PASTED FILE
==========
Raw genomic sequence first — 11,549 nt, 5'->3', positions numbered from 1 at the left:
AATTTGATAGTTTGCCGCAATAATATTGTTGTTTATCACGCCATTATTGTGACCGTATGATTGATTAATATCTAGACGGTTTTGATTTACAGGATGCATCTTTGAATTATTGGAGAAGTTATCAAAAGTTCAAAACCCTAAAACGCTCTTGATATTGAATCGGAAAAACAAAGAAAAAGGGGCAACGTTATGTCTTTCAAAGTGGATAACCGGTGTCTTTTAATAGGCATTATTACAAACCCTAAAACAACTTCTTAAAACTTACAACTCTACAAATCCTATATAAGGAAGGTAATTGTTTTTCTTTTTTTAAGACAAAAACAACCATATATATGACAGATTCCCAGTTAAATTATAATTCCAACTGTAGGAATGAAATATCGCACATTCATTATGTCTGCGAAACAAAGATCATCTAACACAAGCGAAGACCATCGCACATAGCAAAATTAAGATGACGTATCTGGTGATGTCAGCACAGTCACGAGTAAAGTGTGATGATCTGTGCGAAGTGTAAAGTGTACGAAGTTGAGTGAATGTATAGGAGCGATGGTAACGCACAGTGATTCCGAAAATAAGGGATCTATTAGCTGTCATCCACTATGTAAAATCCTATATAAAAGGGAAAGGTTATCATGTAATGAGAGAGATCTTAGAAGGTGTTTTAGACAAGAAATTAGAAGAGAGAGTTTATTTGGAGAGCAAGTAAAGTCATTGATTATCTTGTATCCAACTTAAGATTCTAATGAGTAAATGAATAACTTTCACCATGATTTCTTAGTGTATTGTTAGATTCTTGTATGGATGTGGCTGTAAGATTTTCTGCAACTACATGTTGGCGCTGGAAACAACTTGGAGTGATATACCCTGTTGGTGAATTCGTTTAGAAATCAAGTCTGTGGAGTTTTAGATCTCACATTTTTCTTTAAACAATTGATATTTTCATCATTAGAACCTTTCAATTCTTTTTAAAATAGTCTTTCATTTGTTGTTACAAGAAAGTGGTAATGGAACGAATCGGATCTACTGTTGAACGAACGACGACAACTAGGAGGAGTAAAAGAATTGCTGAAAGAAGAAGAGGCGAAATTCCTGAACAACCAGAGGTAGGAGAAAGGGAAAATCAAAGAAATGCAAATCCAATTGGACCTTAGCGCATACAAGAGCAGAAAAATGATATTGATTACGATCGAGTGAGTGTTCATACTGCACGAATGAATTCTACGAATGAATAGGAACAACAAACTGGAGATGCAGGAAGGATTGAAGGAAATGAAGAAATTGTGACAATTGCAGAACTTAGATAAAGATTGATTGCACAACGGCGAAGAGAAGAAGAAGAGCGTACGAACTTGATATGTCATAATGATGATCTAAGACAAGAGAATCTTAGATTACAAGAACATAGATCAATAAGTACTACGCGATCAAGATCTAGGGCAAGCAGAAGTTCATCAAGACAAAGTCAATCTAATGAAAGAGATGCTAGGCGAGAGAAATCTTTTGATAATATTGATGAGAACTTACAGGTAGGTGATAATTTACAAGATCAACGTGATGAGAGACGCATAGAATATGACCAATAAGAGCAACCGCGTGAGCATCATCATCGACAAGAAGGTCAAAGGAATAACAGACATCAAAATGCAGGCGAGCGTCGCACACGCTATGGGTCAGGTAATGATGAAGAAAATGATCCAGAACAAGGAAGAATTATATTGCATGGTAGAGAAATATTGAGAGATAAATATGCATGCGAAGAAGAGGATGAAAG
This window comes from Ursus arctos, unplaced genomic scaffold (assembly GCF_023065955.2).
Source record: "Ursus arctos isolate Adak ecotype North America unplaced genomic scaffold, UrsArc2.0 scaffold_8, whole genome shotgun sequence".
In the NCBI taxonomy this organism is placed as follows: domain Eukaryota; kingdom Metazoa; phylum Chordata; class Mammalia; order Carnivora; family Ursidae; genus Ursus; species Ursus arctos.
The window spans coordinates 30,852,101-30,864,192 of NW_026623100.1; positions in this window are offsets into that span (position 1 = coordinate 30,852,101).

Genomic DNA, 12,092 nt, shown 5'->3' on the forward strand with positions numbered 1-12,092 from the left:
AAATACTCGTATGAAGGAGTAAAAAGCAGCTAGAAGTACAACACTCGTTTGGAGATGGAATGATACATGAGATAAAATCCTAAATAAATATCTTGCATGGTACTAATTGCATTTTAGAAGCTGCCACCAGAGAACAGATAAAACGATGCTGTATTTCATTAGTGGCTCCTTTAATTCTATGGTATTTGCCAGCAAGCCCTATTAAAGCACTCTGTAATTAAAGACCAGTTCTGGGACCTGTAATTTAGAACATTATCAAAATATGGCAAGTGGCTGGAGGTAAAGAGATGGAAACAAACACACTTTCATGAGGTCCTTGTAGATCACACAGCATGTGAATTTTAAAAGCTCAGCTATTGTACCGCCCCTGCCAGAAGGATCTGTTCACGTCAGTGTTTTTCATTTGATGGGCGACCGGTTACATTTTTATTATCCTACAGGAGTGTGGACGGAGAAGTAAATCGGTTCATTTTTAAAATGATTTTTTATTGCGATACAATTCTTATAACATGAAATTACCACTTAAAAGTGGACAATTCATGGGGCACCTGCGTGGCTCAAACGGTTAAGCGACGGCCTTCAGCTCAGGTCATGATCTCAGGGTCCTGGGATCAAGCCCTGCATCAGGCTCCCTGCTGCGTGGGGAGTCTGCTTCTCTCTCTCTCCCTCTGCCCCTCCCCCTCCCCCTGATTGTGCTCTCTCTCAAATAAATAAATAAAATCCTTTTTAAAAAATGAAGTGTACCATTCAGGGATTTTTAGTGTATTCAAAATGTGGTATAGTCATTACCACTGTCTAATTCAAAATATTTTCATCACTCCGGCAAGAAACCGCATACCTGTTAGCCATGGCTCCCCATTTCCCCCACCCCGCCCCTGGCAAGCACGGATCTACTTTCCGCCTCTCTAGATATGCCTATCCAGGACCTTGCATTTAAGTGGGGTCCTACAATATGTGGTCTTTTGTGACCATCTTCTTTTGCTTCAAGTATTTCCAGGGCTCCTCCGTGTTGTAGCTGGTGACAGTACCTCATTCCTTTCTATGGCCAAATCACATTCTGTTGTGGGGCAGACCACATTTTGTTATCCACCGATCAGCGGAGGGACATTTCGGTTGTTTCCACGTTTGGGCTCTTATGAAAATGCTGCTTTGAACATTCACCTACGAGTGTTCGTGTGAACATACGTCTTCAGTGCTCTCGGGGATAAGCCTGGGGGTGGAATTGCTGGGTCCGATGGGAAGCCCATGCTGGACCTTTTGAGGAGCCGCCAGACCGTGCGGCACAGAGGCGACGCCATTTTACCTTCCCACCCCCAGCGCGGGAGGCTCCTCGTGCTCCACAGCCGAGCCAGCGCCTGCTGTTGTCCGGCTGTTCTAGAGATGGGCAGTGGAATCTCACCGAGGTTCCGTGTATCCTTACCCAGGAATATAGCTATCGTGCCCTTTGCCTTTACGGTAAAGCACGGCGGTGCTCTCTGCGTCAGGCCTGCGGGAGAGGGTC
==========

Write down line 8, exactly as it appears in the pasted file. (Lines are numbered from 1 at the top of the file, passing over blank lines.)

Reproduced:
AAATACTCGTATGAAGGAGTAAAAAGCAGCTAGAAGTACAACACTCGTTTGGAGATGGAATGATACATGAGATAAAATCCTAAATAAATATCTTGCATGGTACTAATTGCATTTTAGAAGCTGCCACCAGAGAACAGATAAAACGATGCTGTATTTCATTAGTGGCTCCTTTAATTCTATGGTATTTGCCAGCAAGCCCTATTAAAGCACTCTGTAATTAAAGACCAGTTCTGGGACCTGTAATTTAGAACATTATCAAAATATGGCAAGTGGCTGGAGGTAAAGAGATGGAAACAAACACACTTTCATGAGGTCCTTGTAGATCACACAGCATGTGAATTTTAAAAGCTCAGCTATTGTACCGCCCCTGCCAGAAGGATCTGTTCACGTCAGTGTTTTTCATTTGATGGGCGACCGGTTACATTTTTATTATCCTACAGGAGTGTGGACGGAGAAGTAAATCGGTTCATTTTTAAAATGATTTTTTATTGCGATACAATTCTTATAACATGAAATTACCACTTAAAAGTGGACAATTCATGGGGCACCTGCGTGGCTCAAACGGTTAAGCGACGGCCTTCAGCTCAGGTCATGATCTCAGGGTCCTGGGATCAAGCCCTGCATCAGGCTCCCTGCTGCGTGGGGAGTCTGCTTCTCTCTCTCTCCCTCTGCCCCTCCCCCTCCCCCTGATTGTGCTCTCTCTCAAATAAATAAATAAAATCCTTTTTAAAAAATGAAGTGTACCATTCAGGGATTTTTAGTGTATTCAAAATGTGGTATAGTCATTACCACTGTCTAATTCAAAATATTTTCATCACTCCGGCAAGAAACCGCATACCTGTTAGCCATGGCTCCCCATTTCCCCCACCCCGCCCCTGGCAAGCACGGATCTACTTTCCGCCTCTCTAGATATGCCTATCCAGGACCTTGCATTTAAGTGGGGTCCTACAATATGTGGTCTTTTGTGACCATCTTCTTTTGCTTCAAGTATTTCCAGGGCTCCTCCGTGTTGTAGCTGGTGACAGTACCTCATTCCTTTCTATGGCCAAATCACATTCTGTTGTGGGGCAGACCACATTTTGTTATCCACCGATCAGCGGAGGGACATTTCGGTTGTTTCCACGTTTGGGCTCTTATGAAAATGCTGCTTTGAACATTCACCTACGAGTGTTCGTGTGAACATACGTCTTCAGTGCTCTCGGGGATAAGCCTGGGGGTGGAATTGCTGGGTCCGATGGGAAGCCCATGCTGGACCTTTTGAGGAGCCGCCAGACCGTGCGGCACAGAGGCGACGCCATTTTACCTTCCCACCCCCAGCGCGGGAGGCTCCTCGTGCTCCACAGCCGAGCCAGCGCCTGCTGTTGTCCGGCTGTTCTAGAGATGGGCAGTGGAATCTCACCGAGGTTCCGTGTATCCTTACCCAGGAATATAGCTATCGTGCCCTTTGCCTTTACGGTAAAGCACGGCGGTGCTCTCTGCGTCAGGCCTGCGGGAGAGGGTC